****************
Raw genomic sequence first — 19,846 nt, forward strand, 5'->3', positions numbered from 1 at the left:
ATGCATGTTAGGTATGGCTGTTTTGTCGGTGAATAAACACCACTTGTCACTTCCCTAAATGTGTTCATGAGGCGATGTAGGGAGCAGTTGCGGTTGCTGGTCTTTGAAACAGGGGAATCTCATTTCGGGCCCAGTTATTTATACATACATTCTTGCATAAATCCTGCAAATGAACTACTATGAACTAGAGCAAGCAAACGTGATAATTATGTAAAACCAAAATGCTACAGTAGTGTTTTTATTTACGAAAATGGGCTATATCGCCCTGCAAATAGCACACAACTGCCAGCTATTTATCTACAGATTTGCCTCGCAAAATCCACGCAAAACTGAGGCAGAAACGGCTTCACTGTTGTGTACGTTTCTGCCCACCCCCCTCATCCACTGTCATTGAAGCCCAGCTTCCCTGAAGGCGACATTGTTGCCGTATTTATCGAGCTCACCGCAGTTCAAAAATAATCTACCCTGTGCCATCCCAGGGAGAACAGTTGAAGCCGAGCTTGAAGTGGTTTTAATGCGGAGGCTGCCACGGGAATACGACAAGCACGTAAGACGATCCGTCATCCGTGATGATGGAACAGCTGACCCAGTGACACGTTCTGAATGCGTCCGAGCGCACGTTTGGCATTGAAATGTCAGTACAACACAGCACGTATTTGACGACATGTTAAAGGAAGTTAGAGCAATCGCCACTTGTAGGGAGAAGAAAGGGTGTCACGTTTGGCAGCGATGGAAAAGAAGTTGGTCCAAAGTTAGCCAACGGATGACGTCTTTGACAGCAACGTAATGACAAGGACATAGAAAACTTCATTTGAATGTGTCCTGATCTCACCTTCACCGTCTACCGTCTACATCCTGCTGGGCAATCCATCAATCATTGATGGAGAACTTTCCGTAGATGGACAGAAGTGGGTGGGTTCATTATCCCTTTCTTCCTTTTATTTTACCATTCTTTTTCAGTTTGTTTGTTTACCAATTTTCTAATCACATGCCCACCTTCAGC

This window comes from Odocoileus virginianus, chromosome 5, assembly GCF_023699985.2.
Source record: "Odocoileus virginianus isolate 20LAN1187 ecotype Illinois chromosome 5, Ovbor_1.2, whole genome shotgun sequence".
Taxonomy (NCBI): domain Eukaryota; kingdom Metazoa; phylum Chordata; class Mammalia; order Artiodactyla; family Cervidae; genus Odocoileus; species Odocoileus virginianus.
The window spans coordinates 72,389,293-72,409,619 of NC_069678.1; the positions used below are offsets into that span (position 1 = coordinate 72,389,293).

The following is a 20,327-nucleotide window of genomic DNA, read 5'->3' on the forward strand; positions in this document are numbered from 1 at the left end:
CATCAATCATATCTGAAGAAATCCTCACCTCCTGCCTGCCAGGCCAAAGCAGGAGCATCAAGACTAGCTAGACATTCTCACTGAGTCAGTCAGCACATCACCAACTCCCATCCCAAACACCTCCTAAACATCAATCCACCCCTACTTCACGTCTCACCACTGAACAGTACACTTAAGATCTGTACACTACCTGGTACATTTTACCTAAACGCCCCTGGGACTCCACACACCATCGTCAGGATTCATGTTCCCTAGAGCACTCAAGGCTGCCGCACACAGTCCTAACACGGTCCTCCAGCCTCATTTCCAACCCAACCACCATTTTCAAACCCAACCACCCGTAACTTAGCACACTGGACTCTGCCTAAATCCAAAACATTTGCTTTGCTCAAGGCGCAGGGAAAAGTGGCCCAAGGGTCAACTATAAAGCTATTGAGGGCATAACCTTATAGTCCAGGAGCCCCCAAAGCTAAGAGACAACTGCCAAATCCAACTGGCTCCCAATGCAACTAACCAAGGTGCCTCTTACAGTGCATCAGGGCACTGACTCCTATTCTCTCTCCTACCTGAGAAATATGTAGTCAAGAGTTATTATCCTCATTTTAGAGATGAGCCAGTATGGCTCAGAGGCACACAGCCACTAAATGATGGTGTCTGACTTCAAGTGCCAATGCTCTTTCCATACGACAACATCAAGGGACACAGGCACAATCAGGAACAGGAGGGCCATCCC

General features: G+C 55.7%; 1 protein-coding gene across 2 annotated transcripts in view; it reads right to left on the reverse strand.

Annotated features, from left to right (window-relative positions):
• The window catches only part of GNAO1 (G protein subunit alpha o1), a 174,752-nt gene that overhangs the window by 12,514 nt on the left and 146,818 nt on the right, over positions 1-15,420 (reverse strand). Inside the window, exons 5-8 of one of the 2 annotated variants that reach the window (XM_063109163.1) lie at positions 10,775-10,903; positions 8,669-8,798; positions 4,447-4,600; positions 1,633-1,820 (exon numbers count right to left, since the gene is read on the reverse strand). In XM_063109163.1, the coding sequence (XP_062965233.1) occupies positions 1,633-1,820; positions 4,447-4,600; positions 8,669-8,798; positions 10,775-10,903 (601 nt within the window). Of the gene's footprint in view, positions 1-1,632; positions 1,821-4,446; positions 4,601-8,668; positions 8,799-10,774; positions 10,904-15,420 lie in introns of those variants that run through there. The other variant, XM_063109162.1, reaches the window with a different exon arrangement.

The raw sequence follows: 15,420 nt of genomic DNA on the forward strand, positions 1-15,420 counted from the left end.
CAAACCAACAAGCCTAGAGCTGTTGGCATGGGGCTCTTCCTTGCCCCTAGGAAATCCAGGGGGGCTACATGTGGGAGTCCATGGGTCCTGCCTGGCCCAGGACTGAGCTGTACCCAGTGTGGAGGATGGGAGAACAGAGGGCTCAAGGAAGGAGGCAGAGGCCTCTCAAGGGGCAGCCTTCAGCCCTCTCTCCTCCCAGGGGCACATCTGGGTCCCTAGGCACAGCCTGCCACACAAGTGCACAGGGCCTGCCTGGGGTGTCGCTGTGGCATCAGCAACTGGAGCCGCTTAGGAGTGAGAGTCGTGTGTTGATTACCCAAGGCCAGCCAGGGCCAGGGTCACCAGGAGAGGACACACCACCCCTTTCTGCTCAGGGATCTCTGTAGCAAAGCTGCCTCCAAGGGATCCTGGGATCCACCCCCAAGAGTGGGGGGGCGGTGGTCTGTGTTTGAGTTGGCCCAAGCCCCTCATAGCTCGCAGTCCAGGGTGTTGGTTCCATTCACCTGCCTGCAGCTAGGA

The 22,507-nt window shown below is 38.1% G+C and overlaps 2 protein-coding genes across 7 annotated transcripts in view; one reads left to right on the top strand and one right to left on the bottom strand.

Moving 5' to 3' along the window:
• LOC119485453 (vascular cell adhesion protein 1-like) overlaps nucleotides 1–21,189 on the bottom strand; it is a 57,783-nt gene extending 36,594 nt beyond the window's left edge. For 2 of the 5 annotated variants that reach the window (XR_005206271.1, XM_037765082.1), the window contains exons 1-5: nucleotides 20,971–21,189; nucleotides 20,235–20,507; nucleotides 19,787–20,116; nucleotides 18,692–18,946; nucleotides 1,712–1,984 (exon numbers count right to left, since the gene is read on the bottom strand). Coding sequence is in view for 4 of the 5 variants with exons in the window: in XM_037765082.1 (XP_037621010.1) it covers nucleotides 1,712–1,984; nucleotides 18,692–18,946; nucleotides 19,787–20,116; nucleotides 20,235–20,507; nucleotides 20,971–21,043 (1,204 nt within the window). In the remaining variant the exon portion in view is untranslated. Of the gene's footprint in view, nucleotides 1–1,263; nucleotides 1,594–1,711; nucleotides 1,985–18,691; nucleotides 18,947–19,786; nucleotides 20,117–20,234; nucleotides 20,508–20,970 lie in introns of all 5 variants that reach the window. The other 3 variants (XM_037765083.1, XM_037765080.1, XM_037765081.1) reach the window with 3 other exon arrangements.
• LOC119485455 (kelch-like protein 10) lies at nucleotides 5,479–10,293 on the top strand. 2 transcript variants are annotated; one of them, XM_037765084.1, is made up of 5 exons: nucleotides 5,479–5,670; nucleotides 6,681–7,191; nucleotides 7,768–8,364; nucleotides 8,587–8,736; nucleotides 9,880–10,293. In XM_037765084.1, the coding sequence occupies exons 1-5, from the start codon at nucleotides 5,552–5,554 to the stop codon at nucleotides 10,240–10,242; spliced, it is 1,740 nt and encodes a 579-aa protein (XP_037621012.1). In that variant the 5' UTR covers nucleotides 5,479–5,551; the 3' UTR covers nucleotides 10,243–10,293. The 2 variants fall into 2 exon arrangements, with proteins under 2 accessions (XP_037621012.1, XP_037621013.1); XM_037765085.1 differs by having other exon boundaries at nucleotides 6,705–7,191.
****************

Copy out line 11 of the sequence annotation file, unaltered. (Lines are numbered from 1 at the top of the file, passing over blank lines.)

• The window catches only part of GNAO1 (G protein subunit alpha o1), a 174,752-nt gene that overhangs the window by 12,514 nt on the left and 146,818 nt on the right, over positions 1-15,420 (reverse strand). Inside the window, exons 5-8 of one of the 2 annotated variants that reach the window (XM_063109163.1) lie at positions 10,775-10,903; positions 8,669-8,798; positions 4,447-4,600; positions 1,633-1,820 (exon numbers count right to left, since the gene is read on the reverse strand). In XM_063109163.1, the coding sequence (XP_062965233.1) occupies positions 1,633-1,820; positions 4,447-4,600; positions 8,669-8,798; positions 10,775-10,903 (601 nt within the window). Of the gene's footprint in view, positions 1-1,632; positions 1,821-4,446; positions 4,601-8,668; positions 8,799-10,774; positions 10,904-15,420 lie in introns of those variants that run through there. The other variant, XM_063109162.1, reaches the window with a different exon arrangement.